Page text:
A new collective model shining a light on creative talent

May 2020

For anyone in the advertising industry looking to inject new talent into their business, now is the time; a buyer’s market for hiring managers to take their pick from a wealth of creative, highly skilled people.

But it’s also a flooded market, with hiring freezes commonplace and numbers being shed, as marketing budgets have withered away across all sectors.

Talent might be the backbone of every business, but with large headcounts no longer sustainable, the relationship between companies and people has irreversibly changed, nearly as much as those between agencies and clients.

How might this be seen in parallel with a shift towards a new collective model, and a change in how people want to work? How can we use this time to acknowledge that the old ways are obsolete and that a collective model is more suited to this new, lean environment, and allows for a greater spotlight on talent?

Companies looking to become more agile and efficient have been changing the way they hire and deal with talent for some time now.

Elliot Maher

Change has been a long time coming, and now it’s here

The coronavirus pandemic has changed the way companies and their teams work, with years of forecasted digital transformation being pushed through in the past few months.

But companies looking to become more agile and efficient have been changing the way they hire and deal with talent for some time now. The World Economic Forum predicted that, by 2022, up to two thirds of companies would turn to external contractors, temporary staff and freelancers to address their skills gaps.

Advertising Association President and former Unilever CMO Keith Weed has even recognised the potential of a new flexible and talent-led business model, investing in customer experience platform Limitless. And PwC is leading the way in developing its own platform to more efficiently fill skills gaps with freelancers, and freelance networks have become profitable for all parties. Forbes has even dubbed it a ‘freelance revolution’.

The traditional notion of a freelancer has been as a detached stopgap, but without a centralised brief and a thriving communication flow, opportunities and potential are lost. This revolution, and the new collective business models springing from it, galvanises their identity and value, elevating their impact as a specialist partner.

Replacing a cracked agency model

Change in the advertising world has been coming for a long time. Tensions between agencies and clients have become more strained than ever, for many reasons. The tendency for individual agencies to favour complementary offerings from within their umbrella group has been met with an erosion of trust from clients. In the new digital era of hyper-measurement, trust is diluted further as answers to questions from a better-informed client are not always forthcoming.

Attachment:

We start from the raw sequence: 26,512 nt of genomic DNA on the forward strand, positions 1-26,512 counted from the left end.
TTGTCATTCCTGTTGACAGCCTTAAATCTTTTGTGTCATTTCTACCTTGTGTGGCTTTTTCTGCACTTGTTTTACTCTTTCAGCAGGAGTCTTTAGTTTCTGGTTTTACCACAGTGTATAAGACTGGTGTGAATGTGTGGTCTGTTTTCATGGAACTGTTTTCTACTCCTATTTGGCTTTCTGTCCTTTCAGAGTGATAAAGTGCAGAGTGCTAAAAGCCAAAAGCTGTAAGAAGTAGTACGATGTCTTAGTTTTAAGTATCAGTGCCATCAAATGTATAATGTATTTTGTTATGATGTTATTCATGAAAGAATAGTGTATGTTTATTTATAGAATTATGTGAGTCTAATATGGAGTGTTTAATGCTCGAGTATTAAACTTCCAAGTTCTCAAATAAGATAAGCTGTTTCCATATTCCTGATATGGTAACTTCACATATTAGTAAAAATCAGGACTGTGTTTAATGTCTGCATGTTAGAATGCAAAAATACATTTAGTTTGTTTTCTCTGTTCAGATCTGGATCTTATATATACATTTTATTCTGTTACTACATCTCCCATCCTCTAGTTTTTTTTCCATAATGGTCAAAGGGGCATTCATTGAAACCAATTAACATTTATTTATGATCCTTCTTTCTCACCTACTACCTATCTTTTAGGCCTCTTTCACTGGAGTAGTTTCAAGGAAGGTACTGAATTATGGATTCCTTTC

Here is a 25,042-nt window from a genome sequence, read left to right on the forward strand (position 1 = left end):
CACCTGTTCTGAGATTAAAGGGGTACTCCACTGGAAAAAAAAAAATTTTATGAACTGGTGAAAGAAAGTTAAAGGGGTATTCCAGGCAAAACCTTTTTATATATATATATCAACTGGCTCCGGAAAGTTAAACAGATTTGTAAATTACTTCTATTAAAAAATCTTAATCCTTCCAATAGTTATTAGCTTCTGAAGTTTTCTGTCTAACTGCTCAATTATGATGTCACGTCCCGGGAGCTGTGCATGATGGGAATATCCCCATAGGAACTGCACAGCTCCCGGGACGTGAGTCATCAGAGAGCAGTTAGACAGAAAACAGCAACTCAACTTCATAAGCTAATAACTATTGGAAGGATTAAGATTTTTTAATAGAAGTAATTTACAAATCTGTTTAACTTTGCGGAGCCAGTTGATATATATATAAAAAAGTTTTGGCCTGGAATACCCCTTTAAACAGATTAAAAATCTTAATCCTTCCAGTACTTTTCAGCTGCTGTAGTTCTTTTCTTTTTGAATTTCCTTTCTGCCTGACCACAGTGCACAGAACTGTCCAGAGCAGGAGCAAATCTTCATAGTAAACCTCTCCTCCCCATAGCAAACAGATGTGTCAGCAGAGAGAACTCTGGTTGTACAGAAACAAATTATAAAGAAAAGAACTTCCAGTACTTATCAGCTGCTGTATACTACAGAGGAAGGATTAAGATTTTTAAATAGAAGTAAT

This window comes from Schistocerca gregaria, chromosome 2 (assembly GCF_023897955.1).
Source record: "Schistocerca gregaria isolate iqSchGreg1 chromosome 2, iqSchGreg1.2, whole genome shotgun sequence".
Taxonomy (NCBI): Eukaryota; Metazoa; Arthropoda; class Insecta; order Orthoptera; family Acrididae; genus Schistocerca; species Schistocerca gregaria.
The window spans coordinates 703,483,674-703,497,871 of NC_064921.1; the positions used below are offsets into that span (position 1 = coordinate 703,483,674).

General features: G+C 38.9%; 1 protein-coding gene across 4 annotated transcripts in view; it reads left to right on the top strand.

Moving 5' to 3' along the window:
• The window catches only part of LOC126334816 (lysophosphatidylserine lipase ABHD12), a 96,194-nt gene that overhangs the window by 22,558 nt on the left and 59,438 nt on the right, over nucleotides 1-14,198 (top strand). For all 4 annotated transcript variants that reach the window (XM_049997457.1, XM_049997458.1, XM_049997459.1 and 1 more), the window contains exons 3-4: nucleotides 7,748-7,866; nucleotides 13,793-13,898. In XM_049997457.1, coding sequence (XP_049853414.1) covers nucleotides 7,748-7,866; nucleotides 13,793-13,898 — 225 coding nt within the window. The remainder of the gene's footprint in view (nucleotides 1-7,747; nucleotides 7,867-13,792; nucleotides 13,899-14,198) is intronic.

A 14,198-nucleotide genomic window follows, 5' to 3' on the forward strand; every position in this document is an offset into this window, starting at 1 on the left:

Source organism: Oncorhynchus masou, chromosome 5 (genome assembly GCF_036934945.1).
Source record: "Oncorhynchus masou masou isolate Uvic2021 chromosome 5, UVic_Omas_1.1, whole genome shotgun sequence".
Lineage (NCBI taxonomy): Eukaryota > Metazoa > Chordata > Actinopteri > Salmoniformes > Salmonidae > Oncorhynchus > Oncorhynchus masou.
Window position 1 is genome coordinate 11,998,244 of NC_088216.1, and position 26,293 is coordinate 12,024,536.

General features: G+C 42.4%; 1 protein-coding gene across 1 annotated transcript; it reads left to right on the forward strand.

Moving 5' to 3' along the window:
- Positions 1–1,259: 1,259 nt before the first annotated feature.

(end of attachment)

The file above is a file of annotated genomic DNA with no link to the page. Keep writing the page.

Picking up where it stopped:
Confidence and trust in agencies is also being worn away by the increasing power of GAFAM (Google, Apple, Facebook, Amazon and Microsoft) and their ability to hire experts who can service clients more deeply and continue the cycle of exposing agency flaws.

Having access to a pool of talent that is motivated and in tune with client needs to generate the best results is also another factor challenging the viability of the agency model. As a consequence of greater transparency on media rates, the squeezing of agency margins and questionable rebate deals, agency bottom lines have been stretched. This manifests in fewer people doing more work, less attention to client needs, quashing team morale and leading to agency staff turnover rates of around 30%. 

If clients experience their account teams constantly leaving, and with it the endemic knowledge of their work, then performance is negatively impacted, and trust continues to dwindle. Agencies have built teams of people that cater for demand in a point of time, but what happens when the skills needed evolve and the demands change? 

To sum up, it’s a perfect storm, and the status quo is no longer fit for purpose. In the words of the agency pioneer himself, Sir Martin Sorrell, "the six traditional holding companies, one I helped build over 33 years, are two things: fragmented and siloed".

A collective model may be the antidote not just for all that is broken within the agency sector, but for individuals who have been thrust into this new world of work.

Elliot Maher

Paving the way for the collective model

These issues have all opened the door for a leaner, more flexible, cost effective and transparent way of delivering creative and digital work, whetting the appetite for a new collective model, and building opportunities for talent within that.

Rather than feeling frustrated and forgotten, executives displaced by the pandemic’s impact on the industry should embrace this as a chance to carve out a new, non-linear career, fuelled by the work, not agency hierarchies and bureaucracy.

This is why we believe we are now in the era of the collective model, where a client can be matched with the right professionals who understand their business and can deliver their requirements, every time, faster and more cost effectively than a traditional agency.

Via a collective model, marketers can harness talented individuals as specialist partners within a collaborative community rather than nomadic freelancers. We believe there is still a need for an agency partner, just one that has adapted.

The lockdown has taken away freedoms and luxuries but has also given many people time to reflect and reconnect, on their careers and positions in a changing industry, and their relationships with work, their clients and their peers. A collective model may be the antidote not just for all that is broken within the agency sector, but for individuals who have been thrust into this new world of work, who can reclaim their creativity, and do their best work once again.